The reality is that the IRS will audit less than 1% of Americans in any given year. Although some of the audits are at random, with nothing the individual taxpayer did to generate them, many inspections are instigated by mistakes taxpayers have made. The IRS uses something called the discriminate information function to determine which tax returns to audit. The DIF uses a scoring system that analyzes the returns of peer groups which are based on similar socioeconomic factors such as job category and income. If a person’s financial data differs significantly from those established by his peers, the system gives that return a high DIF score and raises the chances that the filer will be audited.
Here are some of the most typical IRS audit red flags and how to avoid them.
1. FAILING TO REPORT ALL YOUR INCOME
This is especially true for freelancers tempted to submit only the W-2 form from their regular job and keep extra income from side gigs on their Form 1099 (the non-wage income you get from things like freelancing, stock dividends, and interest) a secret.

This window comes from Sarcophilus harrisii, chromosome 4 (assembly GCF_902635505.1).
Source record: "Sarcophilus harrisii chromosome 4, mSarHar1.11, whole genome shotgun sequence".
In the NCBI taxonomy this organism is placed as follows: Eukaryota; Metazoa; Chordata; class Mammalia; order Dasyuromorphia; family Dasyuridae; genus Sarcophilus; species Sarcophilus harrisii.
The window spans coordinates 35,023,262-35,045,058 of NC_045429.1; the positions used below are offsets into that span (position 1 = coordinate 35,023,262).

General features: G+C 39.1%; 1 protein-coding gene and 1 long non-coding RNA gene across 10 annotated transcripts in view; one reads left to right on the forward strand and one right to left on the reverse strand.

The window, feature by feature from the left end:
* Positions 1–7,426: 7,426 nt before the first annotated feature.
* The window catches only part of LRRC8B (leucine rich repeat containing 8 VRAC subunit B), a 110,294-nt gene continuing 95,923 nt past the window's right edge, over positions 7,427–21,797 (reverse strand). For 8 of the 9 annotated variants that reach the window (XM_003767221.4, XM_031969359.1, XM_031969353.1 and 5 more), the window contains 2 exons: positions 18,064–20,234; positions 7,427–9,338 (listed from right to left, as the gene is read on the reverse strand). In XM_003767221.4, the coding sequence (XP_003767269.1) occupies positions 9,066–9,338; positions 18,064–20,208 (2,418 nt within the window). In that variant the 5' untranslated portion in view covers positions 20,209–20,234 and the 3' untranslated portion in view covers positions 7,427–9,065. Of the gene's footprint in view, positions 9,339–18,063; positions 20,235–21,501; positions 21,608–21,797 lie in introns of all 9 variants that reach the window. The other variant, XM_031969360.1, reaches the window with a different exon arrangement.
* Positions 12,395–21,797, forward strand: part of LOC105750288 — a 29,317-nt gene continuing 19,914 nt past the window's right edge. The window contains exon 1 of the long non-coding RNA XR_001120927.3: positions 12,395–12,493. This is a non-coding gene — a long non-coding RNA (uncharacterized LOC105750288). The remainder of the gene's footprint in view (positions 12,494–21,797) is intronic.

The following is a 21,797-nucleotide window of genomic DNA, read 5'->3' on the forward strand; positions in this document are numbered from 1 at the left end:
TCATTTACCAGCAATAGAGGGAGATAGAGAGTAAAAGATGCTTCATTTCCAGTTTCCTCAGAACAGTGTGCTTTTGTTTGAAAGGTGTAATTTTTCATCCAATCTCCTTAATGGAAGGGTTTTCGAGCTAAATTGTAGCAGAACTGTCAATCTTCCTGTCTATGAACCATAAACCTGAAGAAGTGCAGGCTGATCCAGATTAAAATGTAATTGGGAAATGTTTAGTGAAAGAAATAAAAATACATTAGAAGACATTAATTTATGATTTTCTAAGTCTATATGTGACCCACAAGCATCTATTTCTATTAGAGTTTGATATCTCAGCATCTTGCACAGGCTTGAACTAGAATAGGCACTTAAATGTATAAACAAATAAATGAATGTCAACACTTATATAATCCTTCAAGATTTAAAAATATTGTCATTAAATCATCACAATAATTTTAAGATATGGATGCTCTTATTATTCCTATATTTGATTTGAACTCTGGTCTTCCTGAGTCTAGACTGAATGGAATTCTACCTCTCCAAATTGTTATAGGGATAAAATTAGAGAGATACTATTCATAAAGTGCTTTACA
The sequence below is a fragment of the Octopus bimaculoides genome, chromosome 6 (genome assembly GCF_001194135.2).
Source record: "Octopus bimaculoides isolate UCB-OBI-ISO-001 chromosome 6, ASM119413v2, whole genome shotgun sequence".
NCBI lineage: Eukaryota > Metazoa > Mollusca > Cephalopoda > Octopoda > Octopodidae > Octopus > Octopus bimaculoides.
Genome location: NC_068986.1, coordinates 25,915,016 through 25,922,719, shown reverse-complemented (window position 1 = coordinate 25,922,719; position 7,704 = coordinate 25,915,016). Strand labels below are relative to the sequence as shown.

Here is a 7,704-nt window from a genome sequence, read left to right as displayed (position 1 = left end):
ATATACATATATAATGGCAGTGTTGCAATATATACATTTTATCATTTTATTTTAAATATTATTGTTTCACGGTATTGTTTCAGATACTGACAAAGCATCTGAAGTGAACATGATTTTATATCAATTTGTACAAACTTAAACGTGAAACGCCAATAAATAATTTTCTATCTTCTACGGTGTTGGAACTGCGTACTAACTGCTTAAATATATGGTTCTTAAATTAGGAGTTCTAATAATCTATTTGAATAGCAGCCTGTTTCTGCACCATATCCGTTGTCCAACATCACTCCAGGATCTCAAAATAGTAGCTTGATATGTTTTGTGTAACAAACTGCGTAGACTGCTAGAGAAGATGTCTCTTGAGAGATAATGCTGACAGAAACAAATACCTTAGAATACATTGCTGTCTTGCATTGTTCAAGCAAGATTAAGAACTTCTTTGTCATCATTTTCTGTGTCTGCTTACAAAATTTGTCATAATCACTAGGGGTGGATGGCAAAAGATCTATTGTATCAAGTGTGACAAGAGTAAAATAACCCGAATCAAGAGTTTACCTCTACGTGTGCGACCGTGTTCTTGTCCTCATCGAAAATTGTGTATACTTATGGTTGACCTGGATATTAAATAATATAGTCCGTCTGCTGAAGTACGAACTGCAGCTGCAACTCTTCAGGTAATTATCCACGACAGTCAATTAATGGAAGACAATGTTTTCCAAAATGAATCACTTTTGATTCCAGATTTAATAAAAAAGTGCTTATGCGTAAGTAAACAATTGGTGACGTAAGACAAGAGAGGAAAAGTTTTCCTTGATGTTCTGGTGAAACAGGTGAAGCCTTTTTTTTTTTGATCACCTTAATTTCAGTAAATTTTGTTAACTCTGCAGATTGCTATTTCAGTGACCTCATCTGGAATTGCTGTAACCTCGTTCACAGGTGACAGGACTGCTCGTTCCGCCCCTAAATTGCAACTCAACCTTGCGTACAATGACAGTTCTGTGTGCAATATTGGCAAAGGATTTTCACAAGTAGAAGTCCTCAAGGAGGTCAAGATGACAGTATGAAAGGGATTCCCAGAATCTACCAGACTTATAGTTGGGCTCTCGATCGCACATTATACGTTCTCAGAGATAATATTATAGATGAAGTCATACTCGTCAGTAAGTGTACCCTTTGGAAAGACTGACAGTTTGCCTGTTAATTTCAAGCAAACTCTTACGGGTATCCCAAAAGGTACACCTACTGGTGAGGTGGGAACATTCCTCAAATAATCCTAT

However, the IRS already knows about the income listed on your 1099 because the company will have sent them a copy as part of their expenses, so it’s only a matter of time before your omission is discovered.
Service industry workers have historically been notorious for under-reporting their tips while achieving an enviably high net income, which is why the IRS is allowed to use a “reasonable estimate” of tips received by employees to calculate an establishment’s share of FICA taxes.
Currently, employees who work in industries where tips make up most of their income must now report their earnings to their employers. This includes cash tips as well as any tips paid by credit or debit card, along with the number of tips split with other employees. If the employer allocates tips rather than leaving it up to the employees to report, it means that they must pay taxes on tips equaling a share of 8% of your employer’s monthly sales.
2. REPORTING TOO MANY DEDUCTIONS OR CHARITABLE DONATIONS